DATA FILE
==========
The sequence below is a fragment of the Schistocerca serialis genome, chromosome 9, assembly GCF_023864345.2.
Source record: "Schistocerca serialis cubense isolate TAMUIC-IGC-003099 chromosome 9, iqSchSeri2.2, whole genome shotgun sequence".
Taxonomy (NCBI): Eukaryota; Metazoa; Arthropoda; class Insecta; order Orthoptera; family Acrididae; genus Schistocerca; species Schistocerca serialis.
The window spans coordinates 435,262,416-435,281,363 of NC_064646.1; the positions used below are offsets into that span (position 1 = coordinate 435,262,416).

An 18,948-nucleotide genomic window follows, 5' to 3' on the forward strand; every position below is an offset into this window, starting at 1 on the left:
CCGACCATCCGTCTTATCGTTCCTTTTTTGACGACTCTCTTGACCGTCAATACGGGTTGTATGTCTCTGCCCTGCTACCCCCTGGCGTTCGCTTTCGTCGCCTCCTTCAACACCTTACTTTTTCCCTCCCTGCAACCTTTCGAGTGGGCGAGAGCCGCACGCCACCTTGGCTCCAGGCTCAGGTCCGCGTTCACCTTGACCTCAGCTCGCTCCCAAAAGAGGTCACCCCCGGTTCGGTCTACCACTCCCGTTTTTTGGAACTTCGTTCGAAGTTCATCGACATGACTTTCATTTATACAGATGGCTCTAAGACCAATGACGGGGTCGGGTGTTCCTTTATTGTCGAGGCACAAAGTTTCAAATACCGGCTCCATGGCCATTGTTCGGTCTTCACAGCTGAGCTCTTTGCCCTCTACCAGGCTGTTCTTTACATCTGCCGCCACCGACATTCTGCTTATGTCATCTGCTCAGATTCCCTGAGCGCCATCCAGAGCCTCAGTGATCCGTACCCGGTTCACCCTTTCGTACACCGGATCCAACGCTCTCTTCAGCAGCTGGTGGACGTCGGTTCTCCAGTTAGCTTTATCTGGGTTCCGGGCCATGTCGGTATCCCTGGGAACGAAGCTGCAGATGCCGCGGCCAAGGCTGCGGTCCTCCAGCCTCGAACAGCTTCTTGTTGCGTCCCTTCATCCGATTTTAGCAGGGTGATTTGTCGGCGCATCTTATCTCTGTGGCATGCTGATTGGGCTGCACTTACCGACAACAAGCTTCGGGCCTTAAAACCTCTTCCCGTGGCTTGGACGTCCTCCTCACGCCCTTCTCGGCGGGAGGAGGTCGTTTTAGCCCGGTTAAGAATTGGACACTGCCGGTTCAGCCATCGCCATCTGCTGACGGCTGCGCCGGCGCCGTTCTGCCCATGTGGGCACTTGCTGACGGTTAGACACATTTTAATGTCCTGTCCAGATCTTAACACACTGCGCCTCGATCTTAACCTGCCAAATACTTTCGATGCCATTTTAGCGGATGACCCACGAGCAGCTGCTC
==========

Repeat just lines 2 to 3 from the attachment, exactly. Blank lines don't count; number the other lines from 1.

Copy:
Source record: "Schistocerca serialis cubense isolate TAMUIC-IGC-003099 chromosome 9, iqSchSeri2.2, whole genome shotgun sequence".
Taxonomy (NCBI): Eukaryota; Metazoa; Arthropoda; class Insecta; order Orthoptera; family Acrididae; genus Schistocerca; species Schistocerca serialis.